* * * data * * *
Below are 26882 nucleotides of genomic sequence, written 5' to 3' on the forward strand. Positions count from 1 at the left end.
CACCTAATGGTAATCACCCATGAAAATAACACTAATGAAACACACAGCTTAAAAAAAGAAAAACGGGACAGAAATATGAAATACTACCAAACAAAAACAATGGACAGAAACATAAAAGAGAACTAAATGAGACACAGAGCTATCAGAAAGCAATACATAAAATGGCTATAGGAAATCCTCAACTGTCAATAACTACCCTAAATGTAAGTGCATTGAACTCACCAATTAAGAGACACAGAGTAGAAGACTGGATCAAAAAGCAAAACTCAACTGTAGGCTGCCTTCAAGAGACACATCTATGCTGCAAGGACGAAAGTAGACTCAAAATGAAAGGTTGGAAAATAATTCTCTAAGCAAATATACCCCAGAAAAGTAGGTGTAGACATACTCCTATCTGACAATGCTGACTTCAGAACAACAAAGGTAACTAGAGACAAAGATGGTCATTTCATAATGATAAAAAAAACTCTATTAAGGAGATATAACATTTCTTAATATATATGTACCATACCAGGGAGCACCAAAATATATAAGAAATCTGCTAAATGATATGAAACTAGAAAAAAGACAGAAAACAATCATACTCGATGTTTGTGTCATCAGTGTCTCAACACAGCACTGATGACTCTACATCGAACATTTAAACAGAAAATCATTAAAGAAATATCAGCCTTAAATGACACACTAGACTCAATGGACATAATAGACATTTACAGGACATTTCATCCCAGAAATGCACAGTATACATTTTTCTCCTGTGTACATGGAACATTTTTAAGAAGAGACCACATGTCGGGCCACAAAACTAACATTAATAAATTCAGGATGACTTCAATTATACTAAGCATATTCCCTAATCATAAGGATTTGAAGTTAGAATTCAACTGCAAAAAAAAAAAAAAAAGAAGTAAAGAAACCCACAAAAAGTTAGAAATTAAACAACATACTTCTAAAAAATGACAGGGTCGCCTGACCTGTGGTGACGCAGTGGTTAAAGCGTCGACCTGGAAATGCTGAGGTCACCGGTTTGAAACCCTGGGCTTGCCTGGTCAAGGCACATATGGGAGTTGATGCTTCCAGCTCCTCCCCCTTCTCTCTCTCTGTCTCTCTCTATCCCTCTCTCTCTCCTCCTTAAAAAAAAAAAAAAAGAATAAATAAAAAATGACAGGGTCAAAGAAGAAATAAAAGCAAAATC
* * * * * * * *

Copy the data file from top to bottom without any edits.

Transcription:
Below are 26882 nucleotides of genomic sequence, written 5' to 3' on the forward strand. Positions count from 1 at the left end.
CACCTAATGGTAATCACCCATGAAAATAACACTAATGAAACACACAGCTTAAAAAAAGAAAAACGGGACAGAAATATGAAATACTACCAAACAAAAACAATGGACAGAAACATAAAAGAGAACTAAATGAGACACAGAGCTATCAGAAAGCAATACATAAAATGGCTATAGGAAATCCTCAACTGTCAATAACTACCCTAAATGTAAGTGCATTGAACTCACCAATTAAGAGACACAGAGTAGAAGACTGGATCAAAAAGCAAAACTCAACTGTAGGCTGCCTTCAAGAGACACATCTATGCTGCAAGGACGAAAGTAGACTCAAAATGAAAGGTTGGAAAATAATTCTCTAAGCAAATATACCCCAGAAAAGTAGGTGTAGACATACTCCTATCTGACAATGCTGACTTCAGAACAACAAAGGTAACTAGAGACAAAGATGGTCATTTCATAATGATAAAAAAAACTCTATTAAGGAGATATAACATTTCTTAATATATATGTACCATACCAGGGAGCACCAAAATATATAAGAAATCTGCTAAATGATATGAAACTAGAAAAAAGACAGAAAACAATCATACTCGATGTTTGTGTCATCAGTGTCTCAACACAGCACTGATGACTCTACATCGAACATTTAAACAGAAAATCATTAAAGAAATATCAGCCTTAAATGACACACTAGACTCAATGGACATAATAGACATTTACAGGACATTTCATCCCAGAAATGCACAGTATACATTTTTCTCCTGTGTACATGGAACATTTTTAAGAAGAGACCACATGTCGGGCCACAAAACTAACATTAATAAATTCAGGATGACTTCAATTATACTAAGCATATTCCCTAATCATAAGGATTTGAAGTTAGAATTCAACTGCAAAAAAAAAAAAAAAAGAAGTAAAGAAACCCACAAAAAGTTAGAAATTAAACAACATACTTCTAAAAAATGACAGGGTCGCCTGACCTGTGGTGACGCAGTGGTTAAAGCGTCGACCTGGAAATGCTGAGGTCACCGGTTTGAAACCCTGGGCTTGCCTGGTCAAGGCACATATGGGAGTTGATGCTTCCAGCTCCTCCCCCTTCTCTCTCTCTGTCTCTCTCTATCCCTCTCTCTCTCCTCCTTAAAAAAAAAAAAAAAGAATAAATAAAAAATGACAGGGTCAAAGAAGAAATAAAAGCAAAATC